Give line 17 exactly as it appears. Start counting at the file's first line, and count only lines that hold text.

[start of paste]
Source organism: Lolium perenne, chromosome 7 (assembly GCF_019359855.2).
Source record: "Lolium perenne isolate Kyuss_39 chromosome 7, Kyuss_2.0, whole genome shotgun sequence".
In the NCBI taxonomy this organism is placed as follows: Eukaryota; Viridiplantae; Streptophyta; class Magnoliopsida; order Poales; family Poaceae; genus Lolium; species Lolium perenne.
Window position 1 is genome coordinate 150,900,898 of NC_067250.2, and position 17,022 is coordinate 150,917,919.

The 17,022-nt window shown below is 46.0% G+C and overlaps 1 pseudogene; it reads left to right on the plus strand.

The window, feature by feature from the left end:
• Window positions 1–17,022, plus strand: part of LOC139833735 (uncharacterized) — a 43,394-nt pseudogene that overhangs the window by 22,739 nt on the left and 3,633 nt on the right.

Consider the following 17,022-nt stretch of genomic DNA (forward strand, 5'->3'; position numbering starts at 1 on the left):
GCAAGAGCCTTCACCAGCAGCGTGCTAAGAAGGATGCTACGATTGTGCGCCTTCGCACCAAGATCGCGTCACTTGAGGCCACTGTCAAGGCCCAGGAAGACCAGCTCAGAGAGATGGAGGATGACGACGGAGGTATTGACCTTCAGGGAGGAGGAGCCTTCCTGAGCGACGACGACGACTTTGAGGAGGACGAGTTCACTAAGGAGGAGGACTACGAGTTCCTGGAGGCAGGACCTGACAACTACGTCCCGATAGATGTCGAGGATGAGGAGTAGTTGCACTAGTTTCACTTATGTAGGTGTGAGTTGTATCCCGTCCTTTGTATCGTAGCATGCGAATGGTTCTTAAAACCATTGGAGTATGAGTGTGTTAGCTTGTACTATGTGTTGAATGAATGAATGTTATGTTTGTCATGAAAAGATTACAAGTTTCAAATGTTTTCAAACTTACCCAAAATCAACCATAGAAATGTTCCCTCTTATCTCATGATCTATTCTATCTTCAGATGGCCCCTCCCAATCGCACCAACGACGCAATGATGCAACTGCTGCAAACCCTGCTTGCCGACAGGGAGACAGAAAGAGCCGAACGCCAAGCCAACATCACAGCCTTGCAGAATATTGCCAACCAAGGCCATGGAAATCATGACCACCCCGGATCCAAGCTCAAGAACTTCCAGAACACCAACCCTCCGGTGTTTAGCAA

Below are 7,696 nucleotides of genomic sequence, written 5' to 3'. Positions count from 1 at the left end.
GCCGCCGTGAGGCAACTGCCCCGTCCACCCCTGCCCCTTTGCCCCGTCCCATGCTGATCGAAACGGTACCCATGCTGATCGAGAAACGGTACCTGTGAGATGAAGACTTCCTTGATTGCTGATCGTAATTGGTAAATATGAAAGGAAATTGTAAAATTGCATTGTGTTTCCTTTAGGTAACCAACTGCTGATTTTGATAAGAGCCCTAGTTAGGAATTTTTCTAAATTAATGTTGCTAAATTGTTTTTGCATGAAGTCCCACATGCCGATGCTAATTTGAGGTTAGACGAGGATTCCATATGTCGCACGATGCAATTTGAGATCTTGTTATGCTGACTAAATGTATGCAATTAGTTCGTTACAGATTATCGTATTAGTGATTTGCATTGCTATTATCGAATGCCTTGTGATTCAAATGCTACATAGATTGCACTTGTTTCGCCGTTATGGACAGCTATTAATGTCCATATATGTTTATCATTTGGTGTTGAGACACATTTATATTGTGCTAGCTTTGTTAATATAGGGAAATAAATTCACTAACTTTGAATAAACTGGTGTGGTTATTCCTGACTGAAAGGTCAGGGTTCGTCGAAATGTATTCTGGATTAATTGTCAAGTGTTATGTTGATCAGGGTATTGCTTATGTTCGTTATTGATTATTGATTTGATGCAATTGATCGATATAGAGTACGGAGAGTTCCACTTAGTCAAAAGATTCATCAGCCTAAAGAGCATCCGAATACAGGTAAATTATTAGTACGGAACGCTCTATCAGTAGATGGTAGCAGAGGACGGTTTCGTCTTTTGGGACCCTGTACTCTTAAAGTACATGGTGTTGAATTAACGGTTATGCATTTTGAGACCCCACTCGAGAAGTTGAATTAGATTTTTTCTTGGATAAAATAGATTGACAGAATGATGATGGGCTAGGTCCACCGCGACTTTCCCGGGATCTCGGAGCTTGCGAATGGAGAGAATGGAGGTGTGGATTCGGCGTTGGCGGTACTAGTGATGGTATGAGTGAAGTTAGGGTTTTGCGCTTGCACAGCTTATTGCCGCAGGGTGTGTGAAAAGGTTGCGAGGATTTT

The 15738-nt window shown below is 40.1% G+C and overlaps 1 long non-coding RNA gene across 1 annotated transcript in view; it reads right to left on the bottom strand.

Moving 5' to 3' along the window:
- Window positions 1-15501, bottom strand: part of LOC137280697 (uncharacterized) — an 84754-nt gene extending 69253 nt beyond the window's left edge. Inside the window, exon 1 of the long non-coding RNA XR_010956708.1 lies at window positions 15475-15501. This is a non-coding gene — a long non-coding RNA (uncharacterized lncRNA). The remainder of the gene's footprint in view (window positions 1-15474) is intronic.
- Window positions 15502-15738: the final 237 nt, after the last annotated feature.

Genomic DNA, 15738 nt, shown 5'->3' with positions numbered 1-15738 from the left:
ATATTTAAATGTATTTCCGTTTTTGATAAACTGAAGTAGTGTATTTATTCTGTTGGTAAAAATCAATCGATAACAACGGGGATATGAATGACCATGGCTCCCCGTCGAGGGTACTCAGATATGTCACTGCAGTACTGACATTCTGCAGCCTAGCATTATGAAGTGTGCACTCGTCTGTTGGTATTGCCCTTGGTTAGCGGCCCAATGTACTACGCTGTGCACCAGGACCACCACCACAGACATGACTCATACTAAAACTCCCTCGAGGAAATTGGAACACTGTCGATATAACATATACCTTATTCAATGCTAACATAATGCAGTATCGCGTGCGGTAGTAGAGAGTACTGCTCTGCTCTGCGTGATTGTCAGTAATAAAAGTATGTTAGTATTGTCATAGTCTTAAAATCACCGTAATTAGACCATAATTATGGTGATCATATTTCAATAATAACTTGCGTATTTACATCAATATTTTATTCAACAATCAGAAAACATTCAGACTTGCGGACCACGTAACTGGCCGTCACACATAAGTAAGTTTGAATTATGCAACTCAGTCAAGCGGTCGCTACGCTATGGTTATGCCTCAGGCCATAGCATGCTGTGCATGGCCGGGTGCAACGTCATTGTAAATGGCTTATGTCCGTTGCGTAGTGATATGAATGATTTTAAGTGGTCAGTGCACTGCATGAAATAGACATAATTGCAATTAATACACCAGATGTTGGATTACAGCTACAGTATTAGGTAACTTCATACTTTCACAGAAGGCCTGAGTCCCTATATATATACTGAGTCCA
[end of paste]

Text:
ATATTTAAATGTATTTCCGTTTTTGATAAACTGAAGTAGTGTATTTATTCTGTTGGTAAAAATCAATCGATAACAACGGGGATATGAATGACCATGGCTCCCCGTCGAGGGTACTCAGATATGTCACTGCAGTACTGACATTCTGCAGCCTAGCATTATGAAGTGTGCACTCGTCTGTTGGTATTGCCCTTGGTTAGCGGCCCAATGTACTACGCTGTGCACCAGGACCACCACCACAGACATGACTCATACTAAAACTCCCTCGAGGAAATTGGAACACTGTCGATATAACATATACCTTATTCAATGCTAACATAATGCAGTATCGCGTGCGGTAGTAGAGAGTACTGCTCTGCTCTGCGTGATTGTCAGTAATAAAAGTATGTTAGTATTGTCATAGTCTTAAAATCACCGTAATTAGACCATAATTATGGTGATCATATTTCAATAATAACTTGCGTATTTACATCAATATTTTATTCAACAATCAGAAAACATTCAGACTTGCGGACCACGTAACTGGCCGTCACACATAAGTAAGTTTGAATTATGCAACTCAGTCAAGCGGTCGCTACGCTATGGTTATGCCTCAGGCCATAGCATGCTGTGCATGGCCGGGTGCAACGTCATTGTAAATGGCTTATGTCCGTTGCGTAGTGATATGAATGATTTTAAGTGGTCAGTGCACTGCATGAAATAGACATAATTGCAATTAATACACCAGATGTTGGATTACAGCTACAGTATTAGGTAACTTCATACTTTCACAGAAGGCCTGAGTCCCTATATATATACTGAGTCCA